Byline: Content reviewed by Gillian Bieler, LCSW, CSAT, Clinical Director at ARC
If you are not looking forward to the winter season ahead, you are not the only one. It is common to struggle with mental health and substance use during these months. There is something about the cooler, dreary days at higher latitudes that can cause sadness and lethargy. Despite the ways in which exercising can help mitigate the effects, this season may be the best time to get treatment for drug or alcohol addiction.
What is Seasonal Affective Disorder?
The seasonal sadness that you are experiencing is called “winter-pattern” seasonal affective disorder (SAD). SAD is a type of depression that reoccurs around the same time of year, starting in late fall and lasting until early spring.
Your likelihood of developing SAD is higher if you:
- Are female
- Are a young adult
- Have a family history of depression
- Live far from the equator (higher latitudes)
- Have a major depressive disorder or bipolar disorder
- Have attention deficit hyperactivity disorder (ADHD), an eating disorder or an anxiety disorder
Signs & Symptoms of SAD
Even though SAD is often nicknamed “the winter blues,” this condition is more than just feeling sad or unusual, which is common to experience when the seasons change. SAD is accompanied by significant mood and behavioral changes that hamper your ability to do normal daily activities.
SAD may cause you to withdraw and self-isolate, putting you at risk of using unhealthy coping mechanisms like drinking or using drugs. Because SAD is not a separate condition, the signs and symptoms are similar to major depressive disorder:
- Gaining weight
- Feeling lethargic
- Having sleep problems
- Losing interest in hobbies
- Craving for carbohydrates
- Feeling hopeless or worthless
- Using drugs or alcohol excessively
- Withdrawing from friends and family
- Having frequent thoughts of death or suicide
- Feeling depressed most of the day almost every day
In order to be diagnosed with winter-pattern SAD, you have to have experienced depressive episodes exclusive to the winter months for at least two consecutive years. In addition, these episodes must occur more frequently than depressive episodes during other parts of the year.
Exercise & Supplementing With Vitamin D
One thing that you can do to reduce depressive symptoms from SAD and avoid using substances is to take care of your physical and nutritional health. For many individuals, the onset of their SAD symptoms is at the beginning of the fall season, where, in the Northern Hemisphere, it gets darker earlier in the evening and less overall sunlight is available. This is important for two reasons: i.) gloomy, cold weather can induce lethargy, causing people to succumb to inactivity; and ii.) the skin is not exposed to as much sunlight, a necessary precursor for the production of vitamin D.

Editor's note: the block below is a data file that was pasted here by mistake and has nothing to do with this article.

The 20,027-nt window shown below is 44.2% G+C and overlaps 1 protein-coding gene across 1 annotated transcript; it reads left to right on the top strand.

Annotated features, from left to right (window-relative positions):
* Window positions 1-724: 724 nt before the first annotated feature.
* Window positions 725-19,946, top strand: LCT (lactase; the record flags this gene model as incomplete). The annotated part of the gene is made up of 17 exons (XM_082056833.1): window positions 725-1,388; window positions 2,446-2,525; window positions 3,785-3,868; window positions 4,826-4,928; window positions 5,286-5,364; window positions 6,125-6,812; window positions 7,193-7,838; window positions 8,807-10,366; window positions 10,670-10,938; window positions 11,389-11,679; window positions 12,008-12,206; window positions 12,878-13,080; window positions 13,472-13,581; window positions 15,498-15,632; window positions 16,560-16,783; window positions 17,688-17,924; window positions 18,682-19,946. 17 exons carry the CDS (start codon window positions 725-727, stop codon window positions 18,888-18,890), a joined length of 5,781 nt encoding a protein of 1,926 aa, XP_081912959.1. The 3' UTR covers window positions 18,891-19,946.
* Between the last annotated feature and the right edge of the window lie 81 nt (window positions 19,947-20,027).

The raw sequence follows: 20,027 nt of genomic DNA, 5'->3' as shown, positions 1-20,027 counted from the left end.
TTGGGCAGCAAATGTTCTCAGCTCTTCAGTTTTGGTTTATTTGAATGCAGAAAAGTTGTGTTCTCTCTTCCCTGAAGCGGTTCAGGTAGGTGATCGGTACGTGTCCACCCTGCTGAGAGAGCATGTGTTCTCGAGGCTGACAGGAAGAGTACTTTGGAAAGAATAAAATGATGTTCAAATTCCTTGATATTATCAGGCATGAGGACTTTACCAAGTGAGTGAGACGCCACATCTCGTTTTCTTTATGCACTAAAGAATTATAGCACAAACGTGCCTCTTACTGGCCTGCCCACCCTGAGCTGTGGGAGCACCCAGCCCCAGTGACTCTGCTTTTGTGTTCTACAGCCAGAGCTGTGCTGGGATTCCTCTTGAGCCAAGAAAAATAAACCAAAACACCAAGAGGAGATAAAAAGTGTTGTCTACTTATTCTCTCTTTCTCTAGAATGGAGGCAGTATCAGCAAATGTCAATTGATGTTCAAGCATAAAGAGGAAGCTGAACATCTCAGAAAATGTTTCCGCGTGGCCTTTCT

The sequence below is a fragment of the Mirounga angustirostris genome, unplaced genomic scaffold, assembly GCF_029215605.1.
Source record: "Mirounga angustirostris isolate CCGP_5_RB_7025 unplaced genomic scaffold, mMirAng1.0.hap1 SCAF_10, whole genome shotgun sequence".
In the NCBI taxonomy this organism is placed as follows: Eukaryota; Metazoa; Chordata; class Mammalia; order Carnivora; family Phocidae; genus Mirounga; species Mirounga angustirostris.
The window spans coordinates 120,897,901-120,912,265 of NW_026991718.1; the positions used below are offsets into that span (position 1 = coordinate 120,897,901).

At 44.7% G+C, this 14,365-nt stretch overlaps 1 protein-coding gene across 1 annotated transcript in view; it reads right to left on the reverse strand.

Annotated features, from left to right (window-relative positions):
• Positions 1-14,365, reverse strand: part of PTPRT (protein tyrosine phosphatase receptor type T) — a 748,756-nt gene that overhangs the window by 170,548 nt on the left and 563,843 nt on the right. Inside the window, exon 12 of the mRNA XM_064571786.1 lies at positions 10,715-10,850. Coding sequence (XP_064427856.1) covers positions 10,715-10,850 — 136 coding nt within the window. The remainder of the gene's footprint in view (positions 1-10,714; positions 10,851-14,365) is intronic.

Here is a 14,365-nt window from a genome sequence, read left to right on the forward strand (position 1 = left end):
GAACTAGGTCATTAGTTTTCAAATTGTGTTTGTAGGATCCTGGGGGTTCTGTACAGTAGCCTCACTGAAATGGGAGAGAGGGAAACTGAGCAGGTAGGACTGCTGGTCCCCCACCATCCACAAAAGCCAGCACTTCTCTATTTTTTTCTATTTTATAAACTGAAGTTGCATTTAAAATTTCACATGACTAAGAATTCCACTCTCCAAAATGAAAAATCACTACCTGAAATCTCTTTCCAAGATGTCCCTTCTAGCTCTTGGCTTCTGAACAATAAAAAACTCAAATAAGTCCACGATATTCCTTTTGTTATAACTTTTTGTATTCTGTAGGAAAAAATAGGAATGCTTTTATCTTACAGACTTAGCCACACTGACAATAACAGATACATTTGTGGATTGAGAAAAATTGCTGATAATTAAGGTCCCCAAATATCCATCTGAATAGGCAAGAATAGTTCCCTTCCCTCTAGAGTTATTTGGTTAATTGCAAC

A meta-analysis published in Sports Medicine demonstrates the benefits of exercise to include reduced symptoms of anxiety, positive and negative symptoms of schizophrenia, and depression in adults with major depressive disorder. Researchers also found that physical activity yielded positive mental health benefits among individuals who experienced elevated symptoms associated with post-traumatic stress disorder, eating disorders, and substance use disorders.
Vitamin D supplementation has also been shown to have important implications for managing depressive symptoms that can lead to drinking or drug use. Supplementation may help patients prevent or reduce the severity of depressive episodes. Some studies also suggest that vitamin deficiency is associated with alcoholism and more severe opioid use disorders.
Knowing When It’s Time to Get Help
Although activities such as exercising can help your mental health maintenance, this might not be enough to deter you from numbing negative thoughts and feelings with alcohol or drugs. The following are some signs that you may have an addiction and should seek treatment:
- You drink or use drugs despite negative consequences to your finances, health, and relationships.
- You avoid social situations where you cannot drink or use drugs.
- You are hiding your substance use from family and friends.
- You experience withdrawal symptoms when you stop using for a few hours or days (depending on the substance).
- You need to take more of the substance to get the same effects (increasing tolerance).
- You are having trouble limiting your intake despite wanting to (feeling out of control).
- Substance use is taking up more and more of your time.
- You make increasingly risky decisions and sacrifices in order to obtain or use the substance.
- You keep trying to quit but you keep relapsing.
If the above situations sound familiar to you, it is time to get clinical help. Addiction is a brain disease that will prevent you from thinking and behaving like you normally would while sober. Finding a treatment program that treats both SAD and substance use disorders is essential to getting your life back on track.
Change Your Life With Addiction Treatment
It is normal to feel down or out of the ordinary when winter rolls around. However, if you have SAD, you may experience mood and behavior changes that make it challenging, if not impossible, to go to work, take care of the kids or just get out of bed. The symptoms of depression can be intolerable, leading you to drown feelings of hopelessness with substances. Because SAD typically occurs during the long, winter months, this may be a prime time for you to get treated for your drug or alcohol problem.